You've experienced something like that, right? You want to access a website while on the go, but it's just not cooperating.
Your website should be accessible to visitors quickly and wherever they are. Keep in mind, customers don't always have access to the highest-speed internet.
Moreover, all too often the tendency is for modern websites to have "all the features." ~ Gimme all the features, please!
In many conversations about building websites you'll hear statements like these:
You can see, the desire to keep mobile performance (aka small page file sizes) top of the priority list gets difficult when there are so many demands.
Mobile website performance involves a "less is more" mindset. Can you keep it?
That said, there are ways for us to maintain our commitments to mobile users, small page sizes, and to still provide rich user experiences. Here's how.
All of these things impact your page performance, but also the page structure. When you chose to be strategic about your layout and your page sizes you make valuable contributions to the user experience. Your strategy impacts site structure and SEO.
Another area worthy of consideration that can also impact site structure is the website's navigation.
While many users may use visual and on-page cues, like calls to action (CTAs), clickable images, and links to travel around your website, many will use the navigation.
Now, it's quite possible that a website will have primary, secondary, and tertiary navigations available to users. Done well, presenting multiple navigation options to users can be an ideal situation.
These, too, are structural components that can improve your website SEO, usability, and overall performance.
For instance, an action-oriented top level navigation, along with a section-specific secondary navigation can really help support site structure and user flow. Many sites may not need this. However, for sites that provide significant amounts of information, a secondary nav may help.
Here are some additional points of consideration to keep in mind as you build around user flow and navigation.
Creating a list of footer links, (like your main navigation) means these pages are linked to each of your website's pages (that have this footer).
A sitemap can do wonders for optimizing the structure and accessibility of website pages.
It's probably worth noting that each of your website's pages has authority that is to some degree passed to the pages it links to (both within your site and off-site links). So, it's worth choosing these pages wisely; they will benefit to some degree from link juice.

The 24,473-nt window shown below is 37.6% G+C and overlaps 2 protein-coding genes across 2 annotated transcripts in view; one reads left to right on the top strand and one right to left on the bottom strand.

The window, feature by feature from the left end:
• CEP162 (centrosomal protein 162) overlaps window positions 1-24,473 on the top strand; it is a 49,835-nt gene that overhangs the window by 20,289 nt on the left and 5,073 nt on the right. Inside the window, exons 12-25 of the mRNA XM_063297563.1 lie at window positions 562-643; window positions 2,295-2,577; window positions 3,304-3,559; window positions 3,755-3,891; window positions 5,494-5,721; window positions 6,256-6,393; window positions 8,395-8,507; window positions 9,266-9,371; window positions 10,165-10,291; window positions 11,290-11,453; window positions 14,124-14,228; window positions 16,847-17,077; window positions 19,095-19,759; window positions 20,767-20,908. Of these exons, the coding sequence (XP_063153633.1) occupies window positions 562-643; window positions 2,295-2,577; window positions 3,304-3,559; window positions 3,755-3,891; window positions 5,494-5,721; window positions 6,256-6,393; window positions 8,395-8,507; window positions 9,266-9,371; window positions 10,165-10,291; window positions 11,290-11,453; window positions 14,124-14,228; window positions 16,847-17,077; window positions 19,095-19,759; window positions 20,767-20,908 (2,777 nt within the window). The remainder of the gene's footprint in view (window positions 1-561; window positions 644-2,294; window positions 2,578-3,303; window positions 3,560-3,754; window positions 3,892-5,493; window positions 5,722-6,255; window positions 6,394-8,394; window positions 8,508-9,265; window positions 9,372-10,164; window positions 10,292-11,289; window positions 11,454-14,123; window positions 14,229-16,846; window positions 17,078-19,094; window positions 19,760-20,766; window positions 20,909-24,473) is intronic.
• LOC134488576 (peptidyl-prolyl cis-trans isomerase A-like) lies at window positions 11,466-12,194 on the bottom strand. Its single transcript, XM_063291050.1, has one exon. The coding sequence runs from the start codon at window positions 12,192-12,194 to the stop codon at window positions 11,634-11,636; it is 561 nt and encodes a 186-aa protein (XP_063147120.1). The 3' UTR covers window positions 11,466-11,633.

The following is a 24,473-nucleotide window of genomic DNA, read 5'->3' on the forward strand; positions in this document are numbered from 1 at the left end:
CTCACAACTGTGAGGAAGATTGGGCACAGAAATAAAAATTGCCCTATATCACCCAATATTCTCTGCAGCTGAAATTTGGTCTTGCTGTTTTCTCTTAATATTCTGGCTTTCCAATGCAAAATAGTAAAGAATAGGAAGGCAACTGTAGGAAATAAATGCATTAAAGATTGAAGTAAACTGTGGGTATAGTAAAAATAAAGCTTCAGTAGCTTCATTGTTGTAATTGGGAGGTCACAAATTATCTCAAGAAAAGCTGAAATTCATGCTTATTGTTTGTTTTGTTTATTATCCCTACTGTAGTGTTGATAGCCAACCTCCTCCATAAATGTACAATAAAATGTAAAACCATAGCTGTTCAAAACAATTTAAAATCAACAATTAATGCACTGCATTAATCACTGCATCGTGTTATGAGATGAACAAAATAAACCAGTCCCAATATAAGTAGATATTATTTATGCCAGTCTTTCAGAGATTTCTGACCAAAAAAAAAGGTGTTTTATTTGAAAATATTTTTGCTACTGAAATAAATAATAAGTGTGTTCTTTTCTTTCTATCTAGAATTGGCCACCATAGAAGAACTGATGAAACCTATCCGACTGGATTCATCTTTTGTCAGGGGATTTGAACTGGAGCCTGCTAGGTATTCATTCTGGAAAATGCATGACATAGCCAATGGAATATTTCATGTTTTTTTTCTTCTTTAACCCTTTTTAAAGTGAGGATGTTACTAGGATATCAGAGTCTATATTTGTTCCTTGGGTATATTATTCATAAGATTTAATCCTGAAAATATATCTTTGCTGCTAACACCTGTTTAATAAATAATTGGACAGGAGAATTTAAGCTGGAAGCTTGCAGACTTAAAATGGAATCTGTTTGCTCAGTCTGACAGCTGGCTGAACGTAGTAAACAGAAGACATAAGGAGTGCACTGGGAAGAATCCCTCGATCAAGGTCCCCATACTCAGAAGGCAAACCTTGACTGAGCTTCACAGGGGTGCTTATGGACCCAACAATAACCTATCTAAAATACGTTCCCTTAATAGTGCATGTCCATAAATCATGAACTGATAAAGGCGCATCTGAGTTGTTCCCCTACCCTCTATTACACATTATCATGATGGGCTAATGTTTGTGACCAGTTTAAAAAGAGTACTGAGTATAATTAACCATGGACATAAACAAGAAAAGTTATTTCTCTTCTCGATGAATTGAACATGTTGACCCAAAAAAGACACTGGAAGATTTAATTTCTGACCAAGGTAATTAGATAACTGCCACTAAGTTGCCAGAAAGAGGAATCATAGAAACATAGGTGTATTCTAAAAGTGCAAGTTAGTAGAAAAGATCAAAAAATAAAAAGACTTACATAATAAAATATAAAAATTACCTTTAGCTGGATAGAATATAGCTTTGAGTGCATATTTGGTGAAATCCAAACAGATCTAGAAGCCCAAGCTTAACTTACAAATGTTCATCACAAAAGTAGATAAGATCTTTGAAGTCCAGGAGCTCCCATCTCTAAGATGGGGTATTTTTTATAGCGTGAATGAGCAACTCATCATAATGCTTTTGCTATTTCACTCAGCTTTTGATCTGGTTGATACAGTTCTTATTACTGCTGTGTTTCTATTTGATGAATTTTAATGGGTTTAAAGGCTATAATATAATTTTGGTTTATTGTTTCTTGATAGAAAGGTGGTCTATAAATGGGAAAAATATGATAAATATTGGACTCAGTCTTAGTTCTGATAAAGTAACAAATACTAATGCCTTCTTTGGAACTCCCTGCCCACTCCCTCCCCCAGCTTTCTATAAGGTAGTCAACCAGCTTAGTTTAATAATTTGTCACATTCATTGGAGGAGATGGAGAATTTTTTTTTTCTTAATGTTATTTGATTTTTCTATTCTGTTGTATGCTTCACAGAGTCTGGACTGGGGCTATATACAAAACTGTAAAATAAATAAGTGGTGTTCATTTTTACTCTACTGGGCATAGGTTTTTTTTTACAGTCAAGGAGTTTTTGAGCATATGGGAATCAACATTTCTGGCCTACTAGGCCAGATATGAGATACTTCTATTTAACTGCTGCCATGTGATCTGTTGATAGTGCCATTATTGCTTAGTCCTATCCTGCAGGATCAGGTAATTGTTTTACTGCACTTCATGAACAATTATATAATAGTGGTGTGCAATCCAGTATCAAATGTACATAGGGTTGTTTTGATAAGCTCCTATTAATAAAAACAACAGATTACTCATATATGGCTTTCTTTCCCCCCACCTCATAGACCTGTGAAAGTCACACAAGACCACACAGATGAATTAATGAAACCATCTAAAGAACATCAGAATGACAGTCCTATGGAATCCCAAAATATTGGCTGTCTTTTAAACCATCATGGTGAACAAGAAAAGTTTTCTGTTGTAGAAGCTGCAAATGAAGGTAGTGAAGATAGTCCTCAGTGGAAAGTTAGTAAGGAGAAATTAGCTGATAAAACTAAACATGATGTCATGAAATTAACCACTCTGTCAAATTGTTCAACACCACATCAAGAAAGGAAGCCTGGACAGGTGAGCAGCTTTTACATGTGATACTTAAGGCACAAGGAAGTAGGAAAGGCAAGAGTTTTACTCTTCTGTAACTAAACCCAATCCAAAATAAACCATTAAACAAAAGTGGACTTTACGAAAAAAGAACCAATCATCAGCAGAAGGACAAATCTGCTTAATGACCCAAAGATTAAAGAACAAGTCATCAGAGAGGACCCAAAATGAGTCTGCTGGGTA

The final point I'll make on navigational items is that having a human facing sitemap can improve your website's SEO.
It's true that a dynamic sitemap is an even more direct way of communicating to search engines what content is available on your website. However, a human friendly sitemap, again, encourages more dwell time (pages per visit), it also puts all of your website links (within silos!!) into logically organized sections.
It's a user-focused win. And, honestly, today your best SEO (PPC, too) strategy for success is to be conscientious and serve your users. What is in the users' best interest is almost always also going to provide you with the with best SEO benefit.
Which brings me nicely to my final point . . .
There once was a day in time when using keywords alone could win you traffic.
Today, any one of Google's various search algorithms, which can have 200+ signals, can be in play.
While there are things that you can depend on (targeting keywords, onsite SEO, etc.), your best bet is to always put the person you wish to speak to before these things.
Search engines are sophisticated enough today that they can, do, and will reward you if your webpage content speaks plainly and provide a search query solution.
Putting your audience first, in this context, means a list of things — all of which relate to best practices for online content writing.
Creating a clean, intuitive structure to your website is a good move for users of all stripes. The more we create website experiences that are well-organized, helpful, and conscientious of users, the more we all win.
I hope you've discovered at least one thing that you can use in planning your own website. If you'd like any further help or ideas, contact us.
Also be sure to check out our Digital Marketing services page to see how we could help you improve your digital marketing including your search engine rankings, website structure, and overall on-site and off-site optimization.
This post was written by Chris, SEO Strategist, and originally appeared on invoqmarketing.com.